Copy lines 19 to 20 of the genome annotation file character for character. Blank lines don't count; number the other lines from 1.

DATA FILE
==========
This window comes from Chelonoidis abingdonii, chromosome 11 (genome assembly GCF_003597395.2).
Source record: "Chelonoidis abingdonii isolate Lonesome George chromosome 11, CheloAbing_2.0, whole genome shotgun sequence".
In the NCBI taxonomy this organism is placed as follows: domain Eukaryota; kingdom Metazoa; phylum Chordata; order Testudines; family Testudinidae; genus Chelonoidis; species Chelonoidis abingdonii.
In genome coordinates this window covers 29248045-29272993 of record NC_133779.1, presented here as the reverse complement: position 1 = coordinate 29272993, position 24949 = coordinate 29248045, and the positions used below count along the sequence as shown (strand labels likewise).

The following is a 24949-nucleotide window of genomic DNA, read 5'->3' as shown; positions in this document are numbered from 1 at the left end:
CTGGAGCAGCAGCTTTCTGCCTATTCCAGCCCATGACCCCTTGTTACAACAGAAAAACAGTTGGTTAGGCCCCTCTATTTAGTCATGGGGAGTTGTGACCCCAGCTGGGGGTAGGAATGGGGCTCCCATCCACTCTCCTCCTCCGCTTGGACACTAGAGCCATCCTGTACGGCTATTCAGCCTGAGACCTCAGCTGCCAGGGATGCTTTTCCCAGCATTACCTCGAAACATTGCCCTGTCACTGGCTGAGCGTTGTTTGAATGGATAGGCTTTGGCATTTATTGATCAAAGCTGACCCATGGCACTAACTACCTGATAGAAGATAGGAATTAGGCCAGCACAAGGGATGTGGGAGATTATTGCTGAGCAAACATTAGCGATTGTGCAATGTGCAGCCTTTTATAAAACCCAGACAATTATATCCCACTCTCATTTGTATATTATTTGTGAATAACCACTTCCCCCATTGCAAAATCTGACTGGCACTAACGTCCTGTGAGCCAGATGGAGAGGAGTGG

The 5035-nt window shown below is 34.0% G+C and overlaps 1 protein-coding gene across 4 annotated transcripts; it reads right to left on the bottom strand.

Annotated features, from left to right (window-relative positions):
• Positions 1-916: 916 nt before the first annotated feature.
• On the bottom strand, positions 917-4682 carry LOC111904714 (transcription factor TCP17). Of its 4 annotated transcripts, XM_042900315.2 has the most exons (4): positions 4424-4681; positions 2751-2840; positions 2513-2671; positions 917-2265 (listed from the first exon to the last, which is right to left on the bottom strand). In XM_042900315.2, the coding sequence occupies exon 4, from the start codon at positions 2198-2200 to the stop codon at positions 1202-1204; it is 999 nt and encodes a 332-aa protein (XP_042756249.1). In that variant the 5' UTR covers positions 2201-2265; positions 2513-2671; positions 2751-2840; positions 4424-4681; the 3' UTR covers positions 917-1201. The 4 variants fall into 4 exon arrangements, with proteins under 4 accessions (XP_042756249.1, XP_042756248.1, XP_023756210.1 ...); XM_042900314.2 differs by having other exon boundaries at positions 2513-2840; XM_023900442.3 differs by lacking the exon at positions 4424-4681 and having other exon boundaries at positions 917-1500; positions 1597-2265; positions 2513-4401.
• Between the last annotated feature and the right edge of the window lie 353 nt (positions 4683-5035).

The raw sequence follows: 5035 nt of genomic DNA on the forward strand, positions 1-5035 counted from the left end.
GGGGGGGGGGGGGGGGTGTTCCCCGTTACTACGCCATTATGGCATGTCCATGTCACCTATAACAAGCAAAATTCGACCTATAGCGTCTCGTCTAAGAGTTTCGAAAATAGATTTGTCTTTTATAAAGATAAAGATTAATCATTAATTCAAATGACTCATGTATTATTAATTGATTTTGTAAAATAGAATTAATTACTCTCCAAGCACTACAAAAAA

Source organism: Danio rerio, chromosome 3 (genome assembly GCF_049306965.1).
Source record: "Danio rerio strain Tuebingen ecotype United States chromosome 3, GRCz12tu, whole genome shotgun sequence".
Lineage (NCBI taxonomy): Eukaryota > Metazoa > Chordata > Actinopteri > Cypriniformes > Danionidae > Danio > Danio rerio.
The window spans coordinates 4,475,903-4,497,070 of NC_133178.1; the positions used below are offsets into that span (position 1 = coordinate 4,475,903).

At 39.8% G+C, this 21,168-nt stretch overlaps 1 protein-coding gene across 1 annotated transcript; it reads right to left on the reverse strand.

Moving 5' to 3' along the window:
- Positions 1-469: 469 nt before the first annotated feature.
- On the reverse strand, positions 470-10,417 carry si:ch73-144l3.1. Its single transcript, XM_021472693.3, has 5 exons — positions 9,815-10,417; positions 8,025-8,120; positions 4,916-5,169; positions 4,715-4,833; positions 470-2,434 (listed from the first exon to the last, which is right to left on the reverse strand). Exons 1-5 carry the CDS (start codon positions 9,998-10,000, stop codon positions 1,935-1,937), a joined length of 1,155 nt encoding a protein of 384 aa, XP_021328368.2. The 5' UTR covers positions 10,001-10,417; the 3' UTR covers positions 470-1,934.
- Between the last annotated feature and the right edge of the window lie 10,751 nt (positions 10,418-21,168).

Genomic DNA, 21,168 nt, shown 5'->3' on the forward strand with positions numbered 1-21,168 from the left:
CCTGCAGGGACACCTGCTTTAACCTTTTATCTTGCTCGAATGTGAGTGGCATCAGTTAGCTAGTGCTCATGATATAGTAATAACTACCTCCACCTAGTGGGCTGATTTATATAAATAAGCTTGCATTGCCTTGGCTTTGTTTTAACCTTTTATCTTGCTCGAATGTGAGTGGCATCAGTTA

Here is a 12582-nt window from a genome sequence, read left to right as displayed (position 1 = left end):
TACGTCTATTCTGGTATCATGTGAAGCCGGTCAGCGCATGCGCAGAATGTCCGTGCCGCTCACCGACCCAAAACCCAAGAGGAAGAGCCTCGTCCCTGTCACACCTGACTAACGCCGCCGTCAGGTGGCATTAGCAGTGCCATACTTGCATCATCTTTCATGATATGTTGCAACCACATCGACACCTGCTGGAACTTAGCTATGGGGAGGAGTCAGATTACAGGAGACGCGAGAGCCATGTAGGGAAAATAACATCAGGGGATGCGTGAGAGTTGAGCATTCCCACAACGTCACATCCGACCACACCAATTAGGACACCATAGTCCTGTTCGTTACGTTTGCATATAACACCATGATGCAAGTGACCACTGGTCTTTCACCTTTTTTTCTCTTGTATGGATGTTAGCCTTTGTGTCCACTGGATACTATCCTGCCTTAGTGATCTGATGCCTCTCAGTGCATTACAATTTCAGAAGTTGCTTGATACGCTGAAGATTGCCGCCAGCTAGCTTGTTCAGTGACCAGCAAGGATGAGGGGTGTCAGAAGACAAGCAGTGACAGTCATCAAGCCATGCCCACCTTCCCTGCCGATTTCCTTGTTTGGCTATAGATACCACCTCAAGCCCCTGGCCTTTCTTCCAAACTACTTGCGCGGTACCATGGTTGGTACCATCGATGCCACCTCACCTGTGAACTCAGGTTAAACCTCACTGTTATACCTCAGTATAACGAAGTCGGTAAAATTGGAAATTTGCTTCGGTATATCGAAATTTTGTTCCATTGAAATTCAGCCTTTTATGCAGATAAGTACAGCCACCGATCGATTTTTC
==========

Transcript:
Moving 5' to 3' along the window:
- Positions 1-469: 469 nt before the first annotated feature.